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  5. "¡No lo hagas!"

"¡No lo hagas!"

Translation:Do not do it!

July 11, 2013



Couldn't this also be translated into, "Do not make it"?


Yes, it could, depending on context; the usual context in which we hear it, though, is that of "don't do it!"


Yes it should be reported.


Anyone know why "Don't you do it" would be wrong/disallowed? It seems the same as Do not do it but a little stronger.


If someone told me: "Don't you do it", I'd consider it more a warning and not a command, and i might still do it ;-)


It seems ok to me, it should be reported.


Have already done so. Thanks


Please someone explains me the difference between "No lo hagas!" and "no lo haga!". The imperative form for Usted is "haga", so why here is used "hagas"?


Because "hagas" is the imperative form for "tú", that is also 2nd person, singular, as "usted", just more informal.


I'm sorry I still don't understand. So how would you tell someone formally, "Don't do it!" (?)


¡No lo haga!


Is 'don't you do it' correct too?


Yes, As far as I know this is often from a parent to a child and said in a warning tone of voice.


Normally we don't use the subject pronoun (you) in an imperative statement, but it can be used for emphasis. Be careful though if you use it on anyone who is not much younger than you and in your charge (eg parent to child) - it can sound very direct! For this reason, I don't know if Duo will accept it. :-)


So why is this subjunctive? If a indicative command is negative, then you use the subjunctive?


That is correct. This is because the negative always follows the template of a formal command rather than an informal command, and so is subjunctive. It kind of makes sense because you are making a request of someone to "not do something" rather than telling them "to do something", but maybe that is just how I remember this rule.


Note this is the negative imperative tense, not the subjunctive tense. It just so happens that the negative imperative tense has the same conjugations as the subjunctive tense.


Why is Don't do THAT wrong?


Because it's the translation of "No hagas eso".


Aren't the two equivalent in English, in this context?


I would say, in this context, that yes, they are equivalent. It's possible that "Don't do that" would have a slight nuance towards "Don't do that; do this instead" whereas "Don't do it" is pretty final. However, if Duo asks for "Don't do it", I've learnt to give it EXACTLY what it wants! :)


Don’t do it. Why is that not correct?


I think it is just that Duo has not put the contraction into the computer. It is correct.

Although, there is an unwritten(?) convention in English that a contraction makes the sentence a little more casual and to hear your mother or a teacher say, 'Do not do it!' you might be more likely to think, Oh boy, I'm in trouble. :)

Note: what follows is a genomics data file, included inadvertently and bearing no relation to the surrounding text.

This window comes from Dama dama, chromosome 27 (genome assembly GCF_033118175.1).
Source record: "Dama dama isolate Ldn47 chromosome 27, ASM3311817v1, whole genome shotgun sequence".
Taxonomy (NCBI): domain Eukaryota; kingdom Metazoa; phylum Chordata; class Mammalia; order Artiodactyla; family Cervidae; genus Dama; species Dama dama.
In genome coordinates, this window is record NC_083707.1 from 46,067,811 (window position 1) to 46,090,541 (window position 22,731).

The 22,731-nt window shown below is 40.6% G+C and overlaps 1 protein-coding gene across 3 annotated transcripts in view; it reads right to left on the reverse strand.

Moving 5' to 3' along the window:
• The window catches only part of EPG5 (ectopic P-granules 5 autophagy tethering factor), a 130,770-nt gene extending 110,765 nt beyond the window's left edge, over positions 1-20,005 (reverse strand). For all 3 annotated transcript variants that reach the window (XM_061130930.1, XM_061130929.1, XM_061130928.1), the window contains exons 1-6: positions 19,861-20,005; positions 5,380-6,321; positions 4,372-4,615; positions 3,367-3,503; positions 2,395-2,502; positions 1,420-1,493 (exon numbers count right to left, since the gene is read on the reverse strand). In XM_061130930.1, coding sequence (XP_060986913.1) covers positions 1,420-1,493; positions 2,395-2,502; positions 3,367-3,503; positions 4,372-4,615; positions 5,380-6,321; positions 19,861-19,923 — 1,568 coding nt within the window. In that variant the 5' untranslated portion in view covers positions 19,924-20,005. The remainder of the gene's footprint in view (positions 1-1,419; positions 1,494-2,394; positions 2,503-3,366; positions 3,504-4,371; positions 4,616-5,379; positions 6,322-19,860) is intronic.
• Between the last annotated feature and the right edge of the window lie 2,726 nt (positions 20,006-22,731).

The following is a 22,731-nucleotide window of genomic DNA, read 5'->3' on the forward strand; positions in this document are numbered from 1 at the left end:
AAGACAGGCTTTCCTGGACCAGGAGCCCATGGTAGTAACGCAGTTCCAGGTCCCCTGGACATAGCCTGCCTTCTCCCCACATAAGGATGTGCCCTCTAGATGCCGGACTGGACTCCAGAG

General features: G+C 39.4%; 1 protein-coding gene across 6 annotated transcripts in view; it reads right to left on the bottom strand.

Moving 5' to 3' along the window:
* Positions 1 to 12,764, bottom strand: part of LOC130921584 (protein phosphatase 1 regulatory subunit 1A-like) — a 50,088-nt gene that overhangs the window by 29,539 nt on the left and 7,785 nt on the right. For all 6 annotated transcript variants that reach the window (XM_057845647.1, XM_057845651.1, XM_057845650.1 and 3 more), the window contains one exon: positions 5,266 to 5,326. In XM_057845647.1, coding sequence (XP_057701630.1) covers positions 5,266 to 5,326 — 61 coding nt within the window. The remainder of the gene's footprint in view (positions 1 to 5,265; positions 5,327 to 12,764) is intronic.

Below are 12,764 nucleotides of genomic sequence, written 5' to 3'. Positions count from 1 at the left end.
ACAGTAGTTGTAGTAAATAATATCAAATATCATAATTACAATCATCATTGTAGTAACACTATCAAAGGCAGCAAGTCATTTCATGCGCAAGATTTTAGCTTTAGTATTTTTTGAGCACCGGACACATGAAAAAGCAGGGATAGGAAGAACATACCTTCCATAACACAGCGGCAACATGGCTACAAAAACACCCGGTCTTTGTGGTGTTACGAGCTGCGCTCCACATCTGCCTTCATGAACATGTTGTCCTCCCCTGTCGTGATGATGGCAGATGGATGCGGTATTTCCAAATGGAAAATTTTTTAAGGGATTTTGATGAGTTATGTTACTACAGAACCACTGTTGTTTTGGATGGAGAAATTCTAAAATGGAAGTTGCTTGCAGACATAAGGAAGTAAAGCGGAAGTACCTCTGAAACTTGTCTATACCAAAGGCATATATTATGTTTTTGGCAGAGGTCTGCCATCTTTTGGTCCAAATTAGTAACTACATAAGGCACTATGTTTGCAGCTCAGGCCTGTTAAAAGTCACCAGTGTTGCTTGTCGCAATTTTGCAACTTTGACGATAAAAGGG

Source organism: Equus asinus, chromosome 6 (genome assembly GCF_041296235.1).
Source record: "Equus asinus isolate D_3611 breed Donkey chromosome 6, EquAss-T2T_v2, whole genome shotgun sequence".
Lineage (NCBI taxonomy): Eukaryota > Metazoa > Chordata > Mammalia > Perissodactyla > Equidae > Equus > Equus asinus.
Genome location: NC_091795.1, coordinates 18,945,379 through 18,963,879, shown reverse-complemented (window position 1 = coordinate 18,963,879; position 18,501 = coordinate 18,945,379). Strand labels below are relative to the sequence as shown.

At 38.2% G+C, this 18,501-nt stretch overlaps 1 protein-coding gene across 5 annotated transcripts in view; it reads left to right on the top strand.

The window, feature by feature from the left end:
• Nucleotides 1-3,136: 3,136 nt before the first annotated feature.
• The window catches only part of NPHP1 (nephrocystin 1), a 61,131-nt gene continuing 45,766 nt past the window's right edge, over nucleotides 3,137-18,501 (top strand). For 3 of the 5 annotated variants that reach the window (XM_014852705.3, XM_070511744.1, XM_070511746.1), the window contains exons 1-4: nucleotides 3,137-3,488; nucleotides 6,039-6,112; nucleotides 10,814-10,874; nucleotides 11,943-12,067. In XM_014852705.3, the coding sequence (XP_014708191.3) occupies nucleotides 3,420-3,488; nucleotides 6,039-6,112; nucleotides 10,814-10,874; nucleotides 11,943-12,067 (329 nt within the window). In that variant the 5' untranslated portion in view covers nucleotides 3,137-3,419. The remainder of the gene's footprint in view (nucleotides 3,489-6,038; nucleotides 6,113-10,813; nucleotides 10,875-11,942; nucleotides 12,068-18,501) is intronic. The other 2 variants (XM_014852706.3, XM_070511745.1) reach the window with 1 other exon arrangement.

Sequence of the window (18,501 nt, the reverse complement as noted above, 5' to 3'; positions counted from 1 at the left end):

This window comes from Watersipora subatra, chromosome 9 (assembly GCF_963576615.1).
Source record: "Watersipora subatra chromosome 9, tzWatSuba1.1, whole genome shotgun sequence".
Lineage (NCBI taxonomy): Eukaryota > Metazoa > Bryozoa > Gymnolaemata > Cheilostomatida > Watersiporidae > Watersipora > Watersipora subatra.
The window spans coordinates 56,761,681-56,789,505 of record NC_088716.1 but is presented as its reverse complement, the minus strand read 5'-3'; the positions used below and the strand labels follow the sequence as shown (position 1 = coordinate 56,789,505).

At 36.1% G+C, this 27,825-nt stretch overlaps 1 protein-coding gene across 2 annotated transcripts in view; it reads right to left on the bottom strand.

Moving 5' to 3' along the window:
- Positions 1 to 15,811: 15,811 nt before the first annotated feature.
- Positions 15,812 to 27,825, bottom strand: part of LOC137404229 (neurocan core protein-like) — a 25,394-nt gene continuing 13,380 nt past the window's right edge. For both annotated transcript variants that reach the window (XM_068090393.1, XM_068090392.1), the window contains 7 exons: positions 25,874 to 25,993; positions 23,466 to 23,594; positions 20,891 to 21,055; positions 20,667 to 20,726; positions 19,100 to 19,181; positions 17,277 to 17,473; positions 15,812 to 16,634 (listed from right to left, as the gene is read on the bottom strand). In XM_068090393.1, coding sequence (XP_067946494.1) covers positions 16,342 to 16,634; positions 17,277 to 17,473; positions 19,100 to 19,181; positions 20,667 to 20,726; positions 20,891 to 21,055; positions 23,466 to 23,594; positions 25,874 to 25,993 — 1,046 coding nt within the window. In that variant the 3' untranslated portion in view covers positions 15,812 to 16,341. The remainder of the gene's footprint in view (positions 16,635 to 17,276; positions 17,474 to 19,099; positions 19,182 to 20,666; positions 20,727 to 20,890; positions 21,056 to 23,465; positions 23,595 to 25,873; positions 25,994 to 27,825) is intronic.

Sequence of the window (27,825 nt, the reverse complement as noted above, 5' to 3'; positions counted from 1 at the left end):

Have no probs with the tenses, major probs with what is considered or not considered to be a typo. Varies wildly. Computer rubbish, I suppose.


It is marked by the computer so has to follow a set of very specific rules - pretty difficult to program really. But, as I understand it, if the typo you put in forms another word then it is not counted as a typo, but as a mistake.


I was told that this sentence is correct but you might hear from a parent talking to their child saying eso no se hace


"No lo hagan" and "No lo hagas" , what's the difference?


See http://www.spanishdict.com/conjugate/hacer and scroll down to the imperative.

[Tú] No lo hagas = [You] Don't do it. (one person)

[Ustedes] No lo hagan = [You] Don't do it -- more than one person. (You can think "y'all" whether anyone likes that or not.)


So as I understand it, "hagas" is the negative imperative conjugation for hacer directed at "tu".

If I were talking to someone in a position of authority (usted) would I say: "No lo haga usted!"?

And to a group of people: "No lo hagan!"?


It doesn't seem to me to be a phrase to be used to a person in authority at all. It would show a lack of respect for a person you should respect otherwise you wouldn't be using usted or ustedes - or perhaps I am missing the point of those two forms of address.


Whereas the familiar voice is used with children, friends, and others of the same generation, the formal is generally used with those who are elders, teachers, professors, supervisors, bosses, and strangers – basically those with whom you are not on a first name basis, or even if they are younger and NOT in a position of authority or respect, those with whom you might want maintain some distance.

I doubt any disrespect would be inferred by any such persons if you were to say "¡No lo haga! / 'Don't do it!"if they were about to step off into a pit of vipers, a crocodile lair, or an open elevator shaft.


You're absolutely right.

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